Humboldt-Universität zu Berlin - High Dimensional Nonstationary Time Series

SFB649DP2017 019

Racial/Ethnic Differences in Non-Work at Work

Daniel S. Hamermesh
Katie R. Genadek
Michael C. Burda

Evidence from the American Time Use Survey 2003-12 suggests the existence of small but
statistically significant racial/ethnic differences in time spent not working at the
workplace. Minorities, especially men, spend a greater fraction of their workdays not
working than do white non-Hispanics. These differences are robust to the inclusion of
large numbers of demographic, industry, occupation, time and geographic controls. They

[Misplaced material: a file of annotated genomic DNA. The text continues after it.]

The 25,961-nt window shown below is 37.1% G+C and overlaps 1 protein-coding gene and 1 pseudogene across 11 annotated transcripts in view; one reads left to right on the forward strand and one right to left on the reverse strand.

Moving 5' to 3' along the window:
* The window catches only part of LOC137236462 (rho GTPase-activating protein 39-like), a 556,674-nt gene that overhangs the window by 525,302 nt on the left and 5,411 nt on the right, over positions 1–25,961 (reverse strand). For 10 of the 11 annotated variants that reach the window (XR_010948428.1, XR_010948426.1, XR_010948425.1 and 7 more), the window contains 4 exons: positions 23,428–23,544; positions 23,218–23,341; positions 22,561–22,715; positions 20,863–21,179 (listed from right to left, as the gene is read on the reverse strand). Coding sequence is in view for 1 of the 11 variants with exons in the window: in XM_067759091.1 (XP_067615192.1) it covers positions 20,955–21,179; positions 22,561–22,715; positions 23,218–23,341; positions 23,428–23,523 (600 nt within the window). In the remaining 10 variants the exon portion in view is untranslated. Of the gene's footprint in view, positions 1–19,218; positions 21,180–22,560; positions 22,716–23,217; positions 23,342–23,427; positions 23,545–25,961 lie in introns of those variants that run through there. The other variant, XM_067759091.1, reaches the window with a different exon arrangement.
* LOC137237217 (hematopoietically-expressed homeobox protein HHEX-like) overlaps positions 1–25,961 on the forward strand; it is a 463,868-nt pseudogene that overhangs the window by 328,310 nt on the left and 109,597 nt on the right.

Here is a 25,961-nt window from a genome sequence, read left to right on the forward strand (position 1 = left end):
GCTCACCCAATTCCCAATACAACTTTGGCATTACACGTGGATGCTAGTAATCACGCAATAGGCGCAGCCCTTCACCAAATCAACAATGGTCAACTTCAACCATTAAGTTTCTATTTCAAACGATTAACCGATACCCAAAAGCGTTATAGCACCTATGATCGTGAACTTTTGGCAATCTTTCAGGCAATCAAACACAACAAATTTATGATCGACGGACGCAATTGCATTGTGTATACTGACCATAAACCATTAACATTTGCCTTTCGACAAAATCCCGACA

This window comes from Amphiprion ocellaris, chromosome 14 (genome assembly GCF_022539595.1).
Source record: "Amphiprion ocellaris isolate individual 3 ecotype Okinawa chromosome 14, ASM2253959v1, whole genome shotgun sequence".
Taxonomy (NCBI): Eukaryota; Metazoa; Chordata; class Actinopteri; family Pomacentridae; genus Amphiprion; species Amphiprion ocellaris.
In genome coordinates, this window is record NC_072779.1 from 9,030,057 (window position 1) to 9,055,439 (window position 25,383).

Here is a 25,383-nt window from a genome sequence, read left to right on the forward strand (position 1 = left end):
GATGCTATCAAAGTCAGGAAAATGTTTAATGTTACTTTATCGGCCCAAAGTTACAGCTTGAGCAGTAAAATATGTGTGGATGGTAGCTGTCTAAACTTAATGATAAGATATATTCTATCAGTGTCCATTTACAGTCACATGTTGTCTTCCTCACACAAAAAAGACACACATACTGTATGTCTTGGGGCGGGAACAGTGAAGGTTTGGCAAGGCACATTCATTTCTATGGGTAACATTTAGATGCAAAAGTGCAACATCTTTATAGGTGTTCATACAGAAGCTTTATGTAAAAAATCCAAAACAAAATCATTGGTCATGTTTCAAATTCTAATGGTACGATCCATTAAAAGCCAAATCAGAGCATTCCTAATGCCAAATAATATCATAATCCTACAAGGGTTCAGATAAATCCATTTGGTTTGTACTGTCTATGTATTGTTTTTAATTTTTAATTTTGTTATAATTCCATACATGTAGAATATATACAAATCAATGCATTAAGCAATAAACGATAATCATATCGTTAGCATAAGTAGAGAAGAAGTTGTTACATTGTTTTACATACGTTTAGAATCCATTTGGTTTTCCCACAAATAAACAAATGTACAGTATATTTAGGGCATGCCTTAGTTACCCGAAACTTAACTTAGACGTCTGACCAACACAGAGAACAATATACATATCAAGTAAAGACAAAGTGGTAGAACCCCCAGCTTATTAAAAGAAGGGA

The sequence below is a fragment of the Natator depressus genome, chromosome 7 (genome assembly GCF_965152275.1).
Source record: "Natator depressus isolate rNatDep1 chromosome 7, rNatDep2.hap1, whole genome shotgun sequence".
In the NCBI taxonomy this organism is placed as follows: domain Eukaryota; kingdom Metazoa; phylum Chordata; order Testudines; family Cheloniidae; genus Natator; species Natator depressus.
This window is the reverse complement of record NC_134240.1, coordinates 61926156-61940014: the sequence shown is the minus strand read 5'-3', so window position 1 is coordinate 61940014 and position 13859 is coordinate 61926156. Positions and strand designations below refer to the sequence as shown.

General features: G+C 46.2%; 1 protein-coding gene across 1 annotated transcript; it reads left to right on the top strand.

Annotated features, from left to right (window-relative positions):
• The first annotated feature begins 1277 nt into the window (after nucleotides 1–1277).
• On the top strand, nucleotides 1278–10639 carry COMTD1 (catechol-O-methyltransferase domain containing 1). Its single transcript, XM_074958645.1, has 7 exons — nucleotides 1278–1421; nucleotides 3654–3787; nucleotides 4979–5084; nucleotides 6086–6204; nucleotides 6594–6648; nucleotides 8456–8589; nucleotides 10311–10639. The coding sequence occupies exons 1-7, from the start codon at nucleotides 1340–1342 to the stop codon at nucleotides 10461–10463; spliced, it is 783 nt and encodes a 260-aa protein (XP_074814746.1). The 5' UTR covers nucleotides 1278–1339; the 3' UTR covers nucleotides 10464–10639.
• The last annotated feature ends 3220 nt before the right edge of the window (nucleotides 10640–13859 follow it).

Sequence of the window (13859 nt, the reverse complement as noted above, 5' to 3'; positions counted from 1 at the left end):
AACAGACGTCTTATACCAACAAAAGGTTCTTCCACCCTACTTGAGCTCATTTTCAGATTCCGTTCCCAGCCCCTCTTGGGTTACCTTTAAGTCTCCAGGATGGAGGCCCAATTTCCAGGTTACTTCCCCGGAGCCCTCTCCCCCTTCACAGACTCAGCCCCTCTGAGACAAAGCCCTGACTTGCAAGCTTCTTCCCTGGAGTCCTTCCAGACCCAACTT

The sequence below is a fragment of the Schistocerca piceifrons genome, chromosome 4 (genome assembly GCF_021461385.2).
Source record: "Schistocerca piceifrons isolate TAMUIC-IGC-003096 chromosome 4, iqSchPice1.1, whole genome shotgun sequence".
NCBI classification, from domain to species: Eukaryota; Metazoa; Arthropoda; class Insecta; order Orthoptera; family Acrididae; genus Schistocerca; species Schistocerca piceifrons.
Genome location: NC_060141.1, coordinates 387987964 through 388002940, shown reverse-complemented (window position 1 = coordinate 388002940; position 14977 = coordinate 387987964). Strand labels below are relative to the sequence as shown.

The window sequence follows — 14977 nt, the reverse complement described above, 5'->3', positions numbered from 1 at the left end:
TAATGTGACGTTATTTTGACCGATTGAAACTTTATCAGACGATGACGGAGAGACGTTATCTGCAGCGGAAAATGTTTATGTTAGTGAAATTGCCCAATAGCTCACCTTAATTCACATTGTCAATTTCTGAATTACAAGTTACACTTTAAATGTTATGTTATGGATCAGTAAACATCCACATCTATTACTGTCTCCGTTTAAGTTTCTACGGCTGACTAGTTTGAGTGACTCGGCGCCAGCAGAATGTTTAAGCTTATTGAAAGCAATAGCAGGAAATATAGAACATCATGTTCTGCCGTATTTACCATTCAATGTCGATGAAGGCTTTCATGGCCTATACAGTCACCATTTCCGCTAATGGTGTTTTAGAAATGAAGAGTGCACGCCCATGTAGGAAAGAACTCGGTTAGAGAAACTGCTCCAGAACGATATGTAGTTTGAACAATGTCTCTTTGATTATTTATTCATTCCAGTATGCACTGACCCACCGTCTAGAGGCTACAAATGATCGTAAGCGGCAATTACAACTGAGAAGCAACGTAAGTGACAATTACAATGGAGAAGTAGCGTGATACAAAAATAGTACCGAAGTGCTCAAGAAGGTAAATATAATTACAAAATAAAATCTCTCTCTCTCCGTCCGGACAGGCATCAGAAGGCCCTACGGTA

do not vary by union status, public-private sector attachment, pay method or age; nor do they arise from the effects of equal-employment enforcement or geographic differences in
racial/ethnic representation. The findings imply that measures of the adjusted wage
disadvantages of minority employees are overstated by about 10 percent.

time use, wage discrimination, wage differentials

JEL Classification:
J22, J15, J31